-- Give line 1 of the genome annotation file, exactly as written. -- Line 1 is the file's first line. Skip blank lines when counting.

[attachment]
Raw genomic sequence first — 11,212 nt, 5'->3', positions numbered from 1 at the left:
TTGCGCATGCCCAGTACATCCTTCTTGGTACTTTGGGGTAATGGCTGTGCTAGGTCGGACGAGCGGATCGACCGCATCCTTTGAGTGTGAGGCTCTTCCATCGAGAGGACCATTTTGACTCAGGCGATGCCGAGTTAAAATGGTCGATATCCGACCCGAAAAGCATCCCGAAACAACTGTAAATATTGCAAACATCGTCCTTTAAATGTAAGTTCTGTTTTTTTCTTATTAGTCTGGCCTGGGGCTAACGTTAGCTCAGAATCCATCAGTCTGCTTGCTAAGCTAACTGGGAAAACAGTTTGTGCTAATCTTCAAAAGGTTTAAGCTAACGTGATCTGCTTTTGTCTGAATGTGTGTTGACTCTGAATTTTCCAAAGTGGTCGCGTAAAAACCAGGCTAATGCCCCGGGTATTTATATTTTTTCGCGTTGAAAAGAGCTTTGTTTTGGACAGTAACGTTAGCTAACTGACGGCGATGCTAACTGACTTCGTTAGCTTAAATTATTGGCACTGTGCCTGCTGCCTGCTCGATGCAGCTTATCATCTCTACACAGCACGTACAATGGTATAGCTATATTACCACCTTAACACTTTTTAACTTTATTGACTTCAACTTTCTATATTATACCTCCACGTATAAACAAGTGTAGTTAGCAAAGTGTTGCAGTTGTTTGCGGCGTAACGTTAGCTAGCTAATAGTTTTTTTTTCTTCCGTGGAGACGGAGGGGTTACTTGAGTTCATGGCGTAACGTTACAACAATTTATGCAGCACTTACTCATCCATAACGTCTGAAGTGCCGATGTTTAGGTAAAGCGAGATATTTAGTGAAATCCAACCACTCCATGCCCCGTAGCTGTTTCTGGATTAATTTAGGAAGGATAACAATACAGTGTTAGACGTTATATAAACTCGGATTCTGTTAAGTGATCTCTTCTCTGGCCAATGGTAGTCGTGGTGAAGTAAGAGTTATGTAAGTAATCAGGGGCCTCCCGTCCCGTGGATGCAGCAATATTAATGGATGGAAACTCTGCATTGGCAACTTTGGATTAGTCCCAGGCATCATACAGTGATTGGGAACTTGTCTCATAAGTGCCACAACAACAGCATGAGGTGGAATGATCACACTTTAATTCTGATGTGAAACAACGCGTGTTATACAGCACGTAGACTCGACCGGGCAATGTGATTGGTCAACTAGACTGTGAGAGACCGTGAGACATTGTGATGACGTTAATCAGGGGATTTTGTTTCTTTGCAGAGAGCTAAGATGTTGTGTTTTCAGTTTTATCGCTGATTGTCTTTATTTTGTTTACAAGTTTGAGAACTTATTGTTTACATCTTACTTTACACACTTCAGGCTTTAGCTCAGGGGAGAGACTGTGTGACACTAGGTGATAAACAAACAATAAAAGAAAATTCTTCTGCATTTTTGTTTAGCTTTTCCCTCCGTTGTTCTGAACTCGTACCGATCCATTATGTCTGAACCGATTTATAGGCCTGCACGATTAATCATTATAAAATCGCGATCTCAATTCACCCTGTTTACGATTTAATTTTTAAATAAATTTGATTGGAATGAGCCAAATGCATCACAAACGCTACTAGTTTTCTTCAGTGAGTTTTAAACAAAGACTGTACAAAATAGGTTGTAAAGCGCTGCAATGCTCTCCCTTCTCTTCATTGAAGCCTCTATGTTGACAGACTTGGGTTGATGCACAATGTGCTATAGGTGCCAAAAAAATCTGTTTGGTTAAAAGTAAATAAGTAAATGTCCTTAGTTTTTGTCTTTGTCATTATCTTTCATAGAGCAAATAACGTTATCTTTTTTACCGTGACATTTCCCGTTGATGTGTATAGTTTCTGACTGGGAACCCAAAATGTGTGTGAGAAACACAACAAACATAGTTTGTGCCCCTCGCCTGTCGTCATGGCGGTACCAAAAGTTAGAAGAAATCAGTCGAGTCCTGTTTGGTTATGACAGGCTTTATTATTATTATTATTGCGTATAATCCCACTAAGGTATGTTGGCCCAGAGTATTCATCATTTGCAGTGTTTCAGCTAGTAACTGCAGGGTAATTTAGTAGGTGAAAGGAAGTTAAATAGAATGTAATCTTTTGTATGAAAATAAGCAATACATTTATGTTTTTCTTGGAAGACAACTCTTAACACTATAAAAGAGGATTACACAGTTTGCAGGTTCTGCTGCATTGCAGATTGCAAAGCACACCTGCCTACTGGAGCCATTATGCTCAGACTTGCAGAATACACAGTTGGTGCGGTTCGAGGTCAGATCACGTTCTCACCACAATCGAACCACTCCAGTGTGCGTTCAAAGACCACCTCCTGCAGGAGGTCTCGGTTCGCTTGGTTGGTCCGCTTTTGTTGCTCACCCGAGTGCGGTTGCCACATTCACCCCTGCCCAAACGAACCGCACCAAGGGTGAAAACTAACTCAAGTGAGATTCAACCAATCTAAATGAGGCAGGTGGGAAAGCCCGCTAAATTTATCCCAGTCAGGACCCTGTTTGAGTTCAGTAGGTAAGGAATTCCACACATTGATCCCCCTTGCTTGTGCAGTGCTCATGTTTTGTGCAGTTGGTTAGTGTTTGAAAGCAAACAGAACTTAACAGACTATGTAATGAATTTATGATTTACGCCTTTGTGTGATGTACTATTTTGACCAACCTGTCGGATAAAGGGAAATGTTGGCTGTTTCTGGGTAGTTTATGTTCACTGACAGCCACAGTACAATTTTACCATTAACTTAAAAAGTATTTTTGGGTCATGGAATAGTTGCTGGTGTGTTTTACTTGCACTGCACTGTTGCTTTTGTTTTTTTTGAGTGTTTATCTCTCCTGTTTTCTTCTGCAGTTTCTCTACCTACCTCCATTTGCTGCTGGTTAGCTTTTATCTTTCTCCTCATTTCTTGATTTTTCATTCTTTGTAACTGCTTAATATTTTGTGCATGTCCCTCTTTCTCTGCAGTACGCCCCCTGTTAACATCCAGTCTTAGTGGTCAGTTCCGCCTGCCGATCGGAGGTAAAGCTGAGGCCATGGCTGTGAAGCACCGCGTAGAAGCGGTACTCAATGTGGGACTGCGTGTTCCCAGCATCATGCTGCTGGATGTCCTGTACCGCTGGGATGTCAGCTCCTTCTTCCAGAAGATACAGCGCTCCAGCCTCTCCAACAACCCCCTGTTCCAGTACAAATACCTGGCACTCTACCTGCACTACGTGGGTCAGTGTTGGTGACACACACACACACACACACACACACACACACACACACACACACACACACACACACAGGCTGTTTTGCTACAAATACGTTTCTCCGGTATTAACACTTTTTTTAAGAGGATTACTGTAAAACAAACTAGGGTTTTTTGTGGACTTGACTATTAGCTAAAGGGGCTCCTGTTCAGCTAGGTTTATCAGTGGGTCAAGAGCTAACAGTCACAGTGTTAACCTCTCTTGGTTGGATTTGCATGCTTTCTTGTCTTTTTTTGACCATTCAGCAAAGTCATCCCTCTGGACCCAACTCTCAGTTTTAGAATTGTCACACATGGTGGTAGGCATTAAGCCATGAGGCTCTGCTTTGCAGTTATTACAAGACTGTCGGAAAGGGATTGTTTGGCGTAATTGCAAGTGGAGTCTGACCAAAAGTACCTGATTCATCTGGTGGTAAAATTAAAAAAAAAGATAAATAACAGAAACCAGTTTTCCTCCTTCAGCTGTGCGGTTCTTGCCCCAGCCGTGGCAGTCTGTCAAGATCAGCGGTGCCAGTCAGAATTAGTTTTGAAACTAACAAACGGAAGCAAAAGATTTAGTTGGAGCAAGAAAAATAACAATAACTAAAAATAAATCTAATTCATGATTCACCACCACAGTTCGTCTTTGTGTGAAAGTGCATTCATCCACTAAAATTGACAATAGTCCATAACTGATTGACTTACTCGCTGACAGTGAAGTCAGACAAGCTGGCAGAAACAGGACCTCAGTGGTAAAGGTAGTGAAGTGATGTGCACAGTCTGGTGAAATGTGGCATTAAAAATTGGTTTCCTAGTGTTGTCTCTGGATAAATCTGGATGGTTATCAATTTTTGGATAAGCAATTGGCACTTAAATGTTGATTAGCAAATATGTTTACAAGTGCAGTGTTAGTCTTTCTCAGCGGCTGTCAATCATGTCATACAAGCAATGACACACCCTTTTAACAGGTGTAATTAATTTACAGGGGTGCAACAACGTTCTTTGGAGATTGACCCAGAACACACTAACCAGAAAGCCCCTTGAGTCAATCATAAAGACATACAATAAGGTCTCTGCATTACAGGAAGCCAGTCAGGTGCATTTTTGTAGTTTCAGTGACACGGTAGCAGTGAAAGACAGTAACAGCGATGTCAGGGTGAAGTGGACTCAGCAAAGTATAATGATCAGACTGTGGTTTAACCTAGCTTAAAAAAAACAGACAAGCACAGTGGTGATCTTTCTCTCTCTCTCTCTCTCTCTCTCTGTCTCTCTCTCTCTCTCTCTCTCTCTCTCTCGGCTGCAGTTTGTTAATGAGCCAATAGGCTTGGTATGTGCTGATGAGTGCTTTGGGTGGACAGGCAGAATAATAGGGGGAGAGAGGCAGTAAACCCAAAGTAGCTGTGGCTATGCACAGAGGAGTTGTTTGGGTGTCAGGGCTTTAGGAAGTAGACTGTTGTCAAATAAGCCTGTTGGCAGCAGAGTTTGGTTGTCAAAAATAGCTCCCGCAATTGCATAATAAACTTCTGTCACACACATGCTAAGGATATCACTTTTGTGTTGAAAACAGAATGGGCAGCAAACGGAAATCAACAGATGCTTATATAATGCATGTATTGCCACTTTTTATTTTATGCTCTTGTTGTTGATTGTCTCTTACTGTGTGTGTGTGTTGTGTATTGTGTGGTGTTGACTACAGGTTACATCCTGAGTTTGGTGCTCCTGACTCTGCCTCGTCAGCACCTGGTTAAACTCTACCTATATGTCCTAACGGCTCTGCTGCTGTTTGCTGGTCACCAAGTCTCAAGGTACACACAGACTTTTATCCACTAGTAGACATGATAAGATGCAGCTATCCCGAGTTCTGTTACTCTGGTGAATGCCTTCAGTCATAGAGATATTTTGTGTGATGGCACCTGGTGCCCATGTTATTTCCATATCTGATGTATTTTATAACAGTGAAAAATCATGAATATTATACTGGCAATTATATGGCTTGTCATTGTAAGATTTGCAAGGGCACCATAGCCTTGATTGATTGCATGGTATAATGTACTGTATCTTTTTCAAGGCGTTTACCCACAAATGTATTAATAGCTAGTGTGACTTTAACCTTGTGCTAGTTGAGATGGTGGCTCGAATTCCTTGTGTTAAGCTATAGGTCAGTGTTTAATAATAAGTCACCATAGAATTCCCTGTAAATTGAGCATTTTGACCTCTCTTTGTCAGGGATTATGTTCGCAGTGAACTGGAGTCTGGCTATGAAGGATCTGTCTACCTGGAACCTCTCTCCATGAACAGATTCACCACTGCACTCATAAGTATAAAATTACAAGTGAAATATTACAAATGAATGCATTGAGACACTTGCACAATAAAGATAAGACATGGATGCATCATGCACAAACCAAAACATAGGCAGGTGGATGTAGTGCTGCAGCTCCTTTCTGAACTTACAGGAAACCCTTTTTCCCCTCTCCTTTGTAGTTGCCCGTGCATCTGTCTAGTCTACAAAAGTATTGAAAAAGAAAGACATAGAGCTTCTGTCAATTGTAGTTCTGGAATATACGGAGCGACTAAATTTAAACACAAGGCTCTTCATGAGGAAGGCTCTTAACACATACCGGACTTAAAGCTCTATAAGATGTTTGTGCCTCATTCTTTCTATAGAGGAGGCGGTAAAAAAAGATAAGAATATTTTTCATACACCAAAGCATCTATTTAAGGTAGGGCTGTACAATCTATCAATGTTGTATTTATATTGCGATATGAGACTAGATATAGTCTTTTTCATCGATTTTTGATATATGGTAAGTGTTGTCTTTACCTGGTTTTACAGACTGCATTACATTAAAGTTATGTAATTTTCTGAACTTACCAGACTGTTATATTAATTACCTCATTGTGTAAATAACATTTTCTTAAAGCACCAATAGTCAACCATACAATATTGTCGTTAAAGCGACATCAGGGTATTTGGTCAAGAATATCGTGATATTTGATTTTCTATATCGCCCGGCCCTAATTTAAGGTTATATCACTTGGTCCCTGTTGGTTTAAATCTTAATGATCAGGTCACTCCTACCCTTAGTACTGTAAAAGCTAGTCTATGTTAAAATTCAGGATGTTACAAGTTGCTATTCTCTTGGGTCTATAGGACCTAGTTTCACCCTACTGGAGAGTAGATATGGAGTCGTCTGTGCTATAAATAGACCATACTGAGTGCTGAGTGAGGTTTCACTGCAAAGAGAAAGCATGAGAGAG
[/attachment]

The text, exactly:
Raw genomic sequence first — 11,212 nt, 5'->3', positions numbered from 1 at the left: